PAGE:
Most people don’t think much about the appearance of a book proposal. They think that what’s important is the content.
Well yes, but believe it or not, agents and editors want your non-fiction book proposal to look a certain way. If you present something else, you run the risk of appearing unprofessional. Folders, binders, ribbons, andcolored type can make the most tolerant editor shudder.
Creating a good-looking proposal isn’t hard. Just follow the “less is more” adage. Here are my tips:
1. Write in plain text, double-spaced. Use bold face for headings and italics for the names of publications, but otherwise, don’t try to glam up your prose with colored type, all caps, exclamation points, and italics. Start with a Ms-Word file and make it into a PDF when ready.
2. Add photos. If you are a terrific photographer and plan to take your own photos, sprinkle a few gorgeous photos through your proposal, including on the cover page. Add a professional headshot in the bio section, not a selfie. If you want to collaborate with a photographer, add a link to his or her website.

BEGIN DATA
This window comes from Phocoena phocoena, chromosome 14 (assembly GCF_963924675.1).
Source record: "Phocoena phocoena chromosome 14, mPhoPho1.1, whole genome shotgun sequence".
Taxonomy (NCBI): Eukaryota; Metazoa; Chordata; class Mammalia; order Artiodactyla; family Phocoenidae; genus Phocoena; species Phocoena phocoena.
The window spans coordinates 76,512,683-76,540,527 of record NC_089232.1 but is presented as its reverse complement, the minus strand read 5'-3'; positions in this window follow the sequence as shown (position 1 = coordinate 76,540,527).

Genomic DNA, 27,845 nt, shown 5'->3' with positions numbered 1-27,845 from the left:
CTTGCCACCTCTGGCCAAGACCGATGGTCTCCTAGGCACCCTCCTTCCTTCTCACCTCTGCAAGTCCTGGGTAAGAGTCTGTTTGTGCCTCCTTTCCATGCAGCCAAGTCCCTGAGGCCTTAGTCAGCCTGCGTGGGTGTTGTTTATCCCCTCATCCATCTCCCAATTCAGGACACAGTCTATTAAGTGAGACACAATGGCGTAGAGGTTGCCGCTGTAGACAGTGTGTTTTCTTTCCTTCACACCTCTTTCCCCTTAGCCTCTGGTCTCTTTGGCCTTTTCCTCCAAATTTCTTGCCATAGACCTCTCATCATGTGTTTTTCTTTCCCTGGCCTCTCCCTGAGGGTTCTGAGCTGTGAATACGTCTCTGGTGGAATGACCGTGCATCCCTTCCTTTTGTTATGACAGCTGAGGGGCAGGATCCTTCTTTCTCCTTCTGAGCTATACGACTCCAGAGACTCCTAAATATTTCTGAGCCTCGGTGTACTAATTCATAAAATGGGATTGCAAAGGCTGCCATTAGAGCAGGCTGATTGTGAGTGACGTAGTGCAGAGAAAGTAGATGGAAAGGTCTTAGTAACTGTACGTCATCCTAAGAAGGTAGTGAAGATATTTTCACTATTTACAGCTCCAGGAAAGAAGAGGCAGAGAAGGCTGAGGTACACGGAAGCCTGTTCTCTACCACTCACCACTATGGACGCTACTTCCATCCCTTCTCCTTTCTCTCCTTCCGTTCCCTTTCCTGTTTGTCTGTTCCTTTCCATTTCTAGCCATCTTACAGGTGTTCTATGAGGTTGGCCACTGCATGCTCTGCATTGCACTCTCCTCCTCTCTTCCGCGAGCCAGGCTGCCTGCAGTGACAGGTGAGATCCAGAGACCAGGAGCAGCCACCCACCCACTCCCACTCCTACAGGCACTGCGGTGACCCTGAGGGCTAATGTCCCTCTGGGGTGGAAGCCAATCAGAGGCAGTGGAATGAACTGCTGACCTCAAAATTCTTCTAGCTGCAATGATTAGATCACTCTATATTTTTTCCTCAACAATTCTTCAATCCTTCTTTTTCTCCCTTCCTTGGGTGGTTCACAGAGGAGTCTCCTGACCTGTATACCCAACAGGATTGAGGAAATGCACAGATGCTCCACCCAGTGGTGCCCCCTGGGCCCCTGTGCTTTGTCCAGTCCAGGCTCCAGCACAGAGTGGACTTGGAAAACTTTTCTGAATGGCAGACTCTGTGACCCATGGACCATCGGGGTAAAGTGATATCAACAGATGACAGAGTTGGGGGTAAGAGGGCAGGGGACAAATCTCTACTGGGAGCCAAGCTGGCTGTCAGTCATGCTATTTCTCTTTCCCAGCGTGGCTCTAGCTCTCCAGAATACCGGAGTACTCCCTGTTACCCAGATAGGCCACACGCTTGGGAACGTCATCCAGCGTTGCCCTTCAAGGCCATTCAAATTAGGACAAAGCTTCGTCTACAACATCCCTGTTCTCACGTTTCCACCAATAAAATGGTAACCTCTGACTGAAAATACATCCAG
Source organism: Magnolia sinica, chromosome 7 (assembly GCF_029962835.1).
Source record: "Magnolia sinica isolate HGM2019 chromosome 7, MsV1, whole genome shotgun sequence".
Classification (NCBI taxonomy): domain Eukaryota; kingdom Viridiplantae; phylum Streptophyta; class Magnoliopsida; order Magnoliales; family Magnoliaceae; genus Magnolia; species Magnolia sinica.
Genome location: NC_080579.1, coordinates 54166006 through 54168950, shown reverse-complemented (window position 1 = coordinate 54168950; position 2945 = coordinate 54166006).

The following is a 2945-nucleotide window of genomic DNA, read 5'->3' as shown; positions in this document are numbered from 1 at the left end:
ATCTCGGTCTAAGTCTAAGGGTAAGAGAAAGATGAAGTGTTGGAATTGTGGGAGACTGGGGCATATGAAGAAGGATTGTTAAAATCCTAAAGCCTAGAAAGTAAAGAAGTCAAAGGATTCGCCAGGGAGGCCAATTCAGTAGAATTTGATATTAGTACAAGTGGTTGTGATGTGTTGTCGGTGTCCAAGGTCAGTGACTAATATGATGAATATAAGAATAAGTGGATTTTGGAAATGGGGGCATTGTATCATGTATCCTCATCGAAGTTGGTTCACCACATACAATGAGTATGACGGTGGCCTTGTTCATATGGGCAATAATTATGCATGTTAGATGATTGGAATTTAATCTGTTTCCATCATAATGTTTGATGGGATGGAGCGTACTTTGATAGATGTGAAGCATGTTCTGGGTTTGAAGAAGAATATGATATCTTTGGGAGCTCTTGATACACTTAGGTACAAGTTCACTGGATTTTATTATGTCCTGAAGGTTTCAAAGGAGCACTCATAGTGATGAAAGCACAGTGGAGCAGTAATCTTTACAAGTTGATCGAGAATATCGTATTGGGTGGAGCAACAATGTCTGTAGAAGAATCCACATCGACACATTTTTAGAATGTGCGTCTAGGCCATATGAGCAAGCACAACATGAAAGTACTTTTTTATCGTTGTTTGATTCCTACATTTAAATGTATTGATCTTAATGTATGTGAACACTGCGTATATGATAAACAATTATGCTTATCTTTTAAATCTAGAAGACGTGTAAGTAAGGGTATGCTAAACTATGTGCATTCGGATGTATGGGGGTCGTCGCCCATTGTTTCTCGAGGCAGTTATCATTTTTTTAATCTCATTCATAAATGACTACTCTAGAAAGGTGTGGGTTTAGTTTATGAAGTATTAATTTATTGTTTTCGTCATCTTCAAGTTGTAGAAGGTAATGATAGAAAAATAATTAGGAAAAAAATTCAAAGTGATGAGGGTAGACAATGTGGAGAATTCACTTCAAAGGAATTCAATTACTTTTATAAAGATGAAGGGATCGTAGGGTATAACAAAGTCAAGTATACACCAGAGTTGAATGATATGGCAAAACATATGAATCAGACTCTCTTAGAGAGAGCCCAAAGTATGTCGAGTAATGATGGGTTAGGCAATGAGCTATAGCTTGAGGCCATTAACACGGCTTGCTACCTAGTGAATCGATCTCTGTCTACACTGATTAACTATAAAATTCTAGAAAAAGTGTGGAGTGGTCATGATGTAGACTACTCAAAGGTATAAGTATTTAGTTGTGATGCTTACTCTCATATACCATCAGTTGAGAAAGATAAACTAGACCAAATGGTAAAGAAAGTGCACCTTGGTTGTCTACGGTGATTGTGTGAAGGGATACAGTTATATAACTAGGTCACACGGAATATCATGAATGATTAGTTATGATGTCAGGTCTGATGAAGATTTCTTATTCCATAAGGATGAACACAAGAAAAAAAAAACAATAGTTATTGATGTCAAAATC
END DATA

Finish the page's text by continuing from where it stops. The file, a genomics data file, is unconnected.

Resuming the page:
3. Embed links. Most agents and editors read proposals online now, so embed as many links as are relevant. Doing so makes your proposal shorter and guides readers to the right place to see your freelance articles, blog, photos, YouTube videos, and other material.
4. Resist the urge to make it pretty. Proposals should look like a pile of pages bound with a big elastic band or a big paper clip. Don’t put yours into a binder of any kind. Find out how the agent or editor wants to receive the proposal. Most of the time, it will be online as an attached PDF.
5. Accompanying a proposal with food can be dangerous. I’ll never forget the story a cookbook editor told about receiving muffins along with a proposal. She put them in the break room. At the end of the day, the muffins were in the trash, with one bite taken out of each. As you might imagine, there was no book deal.
The challenge is to get all you want to say into a format that looks like a book manuscript. Think of it as practice for the real thing.
For more about the content of book proposals, see these previous posts.
(Photo courtesy of FreeDigitalPhotos.net)